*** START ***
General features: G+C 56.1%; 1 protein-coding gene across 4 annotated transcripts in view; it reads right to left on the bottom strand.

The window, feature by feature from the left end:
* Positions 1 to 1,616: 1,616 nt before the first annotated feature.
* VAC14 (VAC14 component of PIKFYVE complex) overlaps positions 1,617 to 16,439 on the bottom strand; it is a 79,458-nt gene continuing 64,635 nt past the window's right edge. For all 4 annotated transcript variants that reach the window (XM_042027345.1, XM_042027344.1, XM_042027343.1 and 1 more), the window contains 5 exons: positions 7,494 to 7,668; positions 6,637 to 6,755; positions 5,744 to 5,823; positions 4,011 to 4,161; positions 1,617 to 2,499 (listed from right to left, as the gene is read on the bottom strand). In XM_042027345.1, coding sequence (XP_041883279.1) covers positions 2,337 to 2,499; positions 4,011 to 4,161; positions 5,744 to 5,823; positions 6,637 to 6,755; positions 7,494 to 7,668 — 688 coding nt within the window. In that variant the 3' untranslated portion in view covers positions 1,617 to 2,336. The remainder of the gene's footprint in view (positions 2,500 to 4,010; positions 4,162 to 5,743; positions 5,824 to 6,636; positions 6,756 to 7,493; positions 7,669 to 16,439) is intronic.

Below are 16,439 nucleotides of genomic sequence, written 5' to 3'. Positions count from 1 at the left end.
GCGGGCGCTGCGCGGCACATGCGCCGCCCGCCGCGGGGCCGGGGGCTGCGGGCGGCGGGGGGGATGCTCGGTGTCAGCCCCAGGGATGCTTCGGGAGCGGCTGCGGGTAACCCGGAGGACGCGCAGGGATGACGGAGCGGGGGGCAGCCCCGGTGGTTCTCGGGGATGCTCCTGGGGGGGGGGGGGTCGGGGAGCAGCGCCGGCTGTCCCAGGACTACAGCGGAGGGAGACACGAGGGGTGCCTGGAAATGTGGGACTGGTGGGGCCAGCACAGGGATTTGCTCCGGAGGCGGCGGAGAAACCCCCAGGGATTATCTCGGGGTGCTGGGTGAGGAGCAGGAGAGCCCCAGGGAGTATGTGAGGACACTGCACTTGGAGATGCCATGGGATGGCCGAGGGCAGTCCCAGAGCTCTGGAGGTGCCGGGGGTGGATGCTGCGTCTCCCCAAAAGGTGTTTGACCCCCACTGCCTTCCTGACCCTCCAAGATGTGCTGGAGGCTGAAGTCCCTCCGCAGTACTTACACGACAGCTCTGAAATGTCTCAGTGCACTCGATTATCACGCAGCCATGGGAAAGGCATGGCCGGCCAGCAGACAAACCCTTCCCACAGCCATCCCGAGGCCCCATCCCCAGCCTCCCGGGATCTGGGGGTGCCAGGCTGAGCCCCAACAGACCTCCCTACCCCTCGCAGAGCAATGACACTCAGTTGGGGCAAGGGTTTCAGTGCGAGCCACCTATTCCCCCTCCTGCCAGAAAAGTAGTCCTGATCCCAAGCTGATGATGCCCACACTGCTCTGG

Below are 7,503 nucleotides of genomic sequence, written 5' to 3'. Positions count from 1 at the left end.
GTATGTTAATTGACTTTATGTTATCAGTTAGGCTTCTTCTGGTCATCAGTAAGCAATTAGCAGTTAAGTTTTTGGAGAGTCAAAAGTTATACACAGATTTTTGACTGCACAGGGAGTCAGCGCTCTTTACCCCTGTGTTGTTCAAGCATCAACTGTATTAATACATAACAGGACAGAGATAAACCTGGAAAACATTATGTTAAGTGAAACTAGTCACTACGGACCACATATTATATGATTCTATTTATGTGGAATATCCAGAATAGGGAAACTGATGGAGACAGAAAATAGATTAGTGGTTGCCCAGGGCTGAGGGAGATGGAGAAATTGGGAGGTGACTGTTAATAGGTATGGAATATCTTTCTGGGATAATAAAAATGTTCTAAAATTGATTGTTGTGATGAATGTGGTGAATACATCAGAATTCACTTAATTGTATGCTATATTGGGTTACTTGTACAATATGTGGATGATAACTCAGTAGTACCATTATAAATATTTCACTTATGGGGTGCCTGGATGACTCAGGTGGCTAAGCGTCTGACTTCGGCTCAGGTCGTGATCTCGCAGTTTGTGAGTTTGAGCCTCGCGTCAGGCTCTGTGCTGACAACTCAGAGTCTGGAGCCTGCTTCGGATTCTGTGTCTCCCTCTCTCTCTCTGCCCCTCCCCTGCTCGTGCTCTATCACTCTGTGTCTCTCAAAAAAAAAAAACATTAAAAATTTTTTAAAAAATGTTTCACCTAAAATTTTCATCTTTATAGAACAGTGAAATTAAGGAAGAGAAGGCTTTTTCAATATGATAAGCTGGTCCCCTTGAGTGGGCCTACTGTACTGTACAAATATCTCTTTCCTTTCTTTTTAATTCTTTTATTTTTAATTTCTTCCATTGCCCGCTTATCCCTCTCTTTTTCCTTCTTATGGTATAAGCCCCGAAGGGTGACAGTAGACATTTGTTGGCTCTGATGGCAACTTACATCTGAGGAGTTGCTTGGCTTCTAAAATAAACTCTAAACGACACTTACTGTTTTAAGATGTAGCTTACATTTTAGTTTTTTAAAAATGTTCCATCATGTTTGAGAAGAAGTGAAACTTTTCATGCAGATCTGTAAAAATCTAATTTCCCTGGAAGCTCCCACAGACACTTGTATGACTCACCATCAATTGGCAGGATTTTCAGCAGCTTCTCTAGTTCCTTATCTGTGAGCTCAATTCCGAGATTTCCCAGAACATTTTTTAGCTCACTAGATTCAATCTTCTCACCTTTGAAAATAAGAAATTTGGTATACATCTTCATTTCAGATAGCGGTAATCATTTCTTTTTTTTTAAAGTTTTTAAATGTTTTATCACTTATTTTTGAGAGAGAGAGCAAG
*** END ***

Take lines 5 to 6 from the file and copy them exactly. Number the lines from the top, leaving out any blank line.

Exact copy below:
Below are 16,439 nucleotides of genomic sequence, written 5' to 3'. Positions count from 1 at the left end.
GCGGGCGCTGCGCGGCACATGCGCCGCCCGCCGCGGGGCCGGGGGCTGCGGGCGGCGGGGGGGATGCTCGGTGTCAGCCCCAGGGATGCTTCGGGAGCGGCTGCGGGTAACCCGGAGGACGCGCAGGGATGACGGAGCGGGGGGCAGCCCCGGTGGTTCTCGGGGATGCTCCTGGGGGGGGGGGGGTCGGGGAGCAGCGCCGGCTGTCCCAGGACTACAGCGGAGGGAGACACGAGGGGTGCCTGGAAATGTGGGACTGGTGGGGCCAGCACAGGGATTTGCTCCGGAGGCGGCGGAGAAACCCCCAGGGATTATCTCGGGGTGCTGGGTGAGGAGCAGGAGAGCCCCAGGGAGTATGTGAGGACACTGCACTTGGAGATGCCATGGGATGGCCGAGGGCAGTCCCAGAGCTCTGGAGGTGCCGGGGGTGGATGCTGCGTCTCCCCAAAAGGTGTTTGACCCCCACTGCCTTCCTGACCCTCCAAGATGTGCTGGAGGCTGAAGTCCCTCCGCAGTACTTACACGACAGCTCTGAAATGTCTCAGTGCACTCGATTATCACGCAGCCATGGGAAAGGCATGGCCGGCCAGCAGACAAACCCTTCCCACAGCCATCCCGAGGCCCCATCCCCAGCCTCCCGGGATCTGGGGGTGCCAGGCTGAGCCCCAACAGACCTCCCTACCCCTCGCAGAGCAATGACACTCAGTTGGGGCAAGGGTTTCAGTGCGAGCCACCTATTCCCCCTCCTGCCAGAAAAGTAGTCCTGATCCCAAGCTGATGATGCCCACACTGCTCTGG